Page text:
Right before lunch, one of the architects of the Iraq War and a great villain of our time was found guilty of four felonies.
Elsewhere, a Senate hearing unmasked the Bush Administration and its cronies as the world's highest-profile organized crime syndicate. The Democrats' Congressional takeover no longer felt like an academic exercise or a win for the team. It feels like a redemption for democracy.
And yet I like Ann Coulter.
This remark was her most recent offense:
I was going to have a few comments on the other Democratic presidential candidate John Edwards, but it turns out you have to go into rehab if you use the word 'faggot,' so I—so kind of an impasse, can't really talk about Edwards.Via the excellent Digby's Blog, here was a typical response from my team:
Coulter stepped over the line because she used a bad word. But nobody on the right and most people in the media don't blink an eye at the implication of what she said. All this Claude Rainsing among certain rightwing bloggers and the press is just a little bit overdone, if you ask me. Being a "faggot" in common braindead GOP locker room parlance simply means being a Democrat and everybody knows it.Point taken, but this is melodramatic response to a hyperbolic comment.
At its most basic level, Coulter was doing something that I, my close friends, most other people I know, and everyone I would like to know do at least once a week: saying something extremely offensive and over-the-top solely for the sake of saying it. This behavior is not the hallmark of statecraft or maturity. But it's part of the fun of being a person who likes to chop it up.
The best way to confront it isn't a lot of pansy-assed concern about what this means for America's political culture or media narratives. The best way to confront it is to be like Rude Pundit, who writes posts with titles like "Why Ann Coulter is a Cunt (Faggot Edition), Part 1." Much more fun and effective than impotent finger-wagging, and a legitimate excuse to write both "cunt" and "faggot" in the same sentence.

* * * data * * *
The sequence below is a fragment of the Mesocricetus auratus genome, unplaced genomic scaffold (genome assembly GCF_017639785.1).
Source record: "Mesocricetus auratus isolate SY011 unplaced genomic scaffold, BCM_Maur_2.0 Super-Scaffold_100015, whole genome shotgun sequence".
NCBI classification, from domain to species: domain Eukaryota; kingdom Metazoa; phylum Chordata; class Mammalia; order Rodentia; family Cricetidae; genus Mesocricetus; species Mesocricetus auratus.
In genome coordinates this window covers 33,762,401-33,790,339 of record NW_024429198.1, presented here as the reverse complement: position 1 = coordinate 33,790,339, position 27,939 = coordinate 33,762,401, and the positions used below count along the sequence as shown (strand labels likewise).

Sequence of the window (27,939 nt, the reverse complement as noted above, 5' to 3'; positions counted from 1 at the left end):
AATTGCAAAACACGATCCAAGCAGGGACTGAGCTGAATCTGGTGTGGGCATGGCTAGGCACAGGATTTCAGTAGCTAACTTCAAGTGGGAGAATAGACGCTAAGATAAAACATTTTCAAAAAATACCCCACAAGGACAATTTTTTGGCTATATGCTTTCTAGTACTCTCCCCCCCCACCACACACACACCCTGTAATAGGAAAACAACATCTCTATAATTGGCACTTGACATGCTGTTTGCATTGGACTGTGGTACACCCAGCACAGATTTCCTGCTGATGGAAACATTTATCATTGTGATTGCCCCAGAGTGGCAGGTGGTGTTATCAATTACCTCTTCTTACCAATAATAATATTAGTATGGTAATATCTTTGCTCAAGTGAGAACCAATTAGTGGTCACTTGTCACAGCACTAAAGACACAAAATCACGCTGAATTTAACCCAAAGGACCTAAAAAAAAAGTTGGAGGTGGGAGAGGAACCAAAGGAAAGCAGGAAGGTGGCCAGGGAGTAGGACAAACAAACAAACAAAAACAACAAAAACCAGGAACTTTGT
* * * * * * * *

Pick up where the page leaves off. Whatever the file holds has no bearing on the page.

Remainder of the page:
Second, and more seriously, Coulter was going to something a little more subtle than using a fourth-grade slur against John Edwards. As noted by Jack Schafer on Slate, "Coulter was probably riffing off actor Isaiah Washington's recent — and calculated — entry into rehab after he called one of his Grey's Anatomy co-stars a 'faggot.'" (Don't ask me how I already knew this, but somehow I did.) Absurditywise, this Grey's Anatomy development was on par with weeping over Janet Jackson's nipple: right-wingers are upset by boobs, left-wingers are upset by words. To give Ann Coulter more credit than she probably deserves, at some level she was decrying excessive sensitivities, and the response by serious people on the left has been excessively sensitive, not unlike a kindergartener crying at being called a crybaby.
The Slate article linked above recites more of Coulter's greatest hits:
(I don't know a thing about Patricia Duff, but, in fact, before Pamela Harriman was made ambassador to France, her ascent to power was possible only because of an extensive history of romantic entanglements with extremely powerful men. Blame it on the era of if you want.)
"[Clinton] masturbates in the sinks."—Rivera Live, Aug. 2, 1999
The "backbone of the Democratic Party" is a "typical fat, implacable welfare recipient"—syndicated column, Oct. 29, 1999
"Women like Pamela Harriman and Patricia Duff are basically Anna Nicole Smith from the waist down. Let's just call it for what it is. They're whores."—Salon.com, Nov. 16, 2000
If these kinds of comments make you outraged (outraged!) the following might hit you differently:
Not the kinds of remarks that will go down in the annals of discourse, true, but pretty much on par with the kind of language used on left-wing blogs every day, and more demure than what I said at lunch yesterday.
"Donald Rumsfeld masturbates in the sinks."
The "backbone of the Republican Party" is a "typical fat, implacable, over-religious NASCAR fan."
"Women like Harriet Miers and Elizabeth Dole are basically Anna Nicole Smith from the waist down. Let's just call it for what it is. They're whores."
I can never figure out how she hits the nerves that she does. I find her comments so bombastic, immature, and over-the-top that they're impossible to take seriously. More often than not, she's mildly amusing, and the real fun comes when her adversaries unleash their confused sanctimony. As the Rude Pundit seems to recognize, the fun comes from swinging back on her level. People who allow themselves to feel outraged let her win.
I'm pretty sure that I'd love to get drunk with her.
There are, of course, a couple of problems.
First, I wish her delivery were a little less self-important. If she uttered her statements with more of a wink, she'd be a right-wing Bill Maher. Instead, she straddles some weird gray area of disgraced public intellectual, right-wing folk hero, and left-wing booby-trap.
Second, any public official is fair game for verbal bullying of any type at any time, but there's no honor in going after little guys. Like 9/11 widows.
Maybe it's that, despite all of the coarseness that goes on in major media, everyone is more sanctimonious and delicate than ever. It's always fun to see a shiv stabbed into this sanctimony, even when the sanctimony is your own.
Maybe it's the same impulse that made me like fighting with my high-school principal or showing up my bosses. It's never not fun to see people in power squirm.
Or maybe I just think that crude bitches are fun.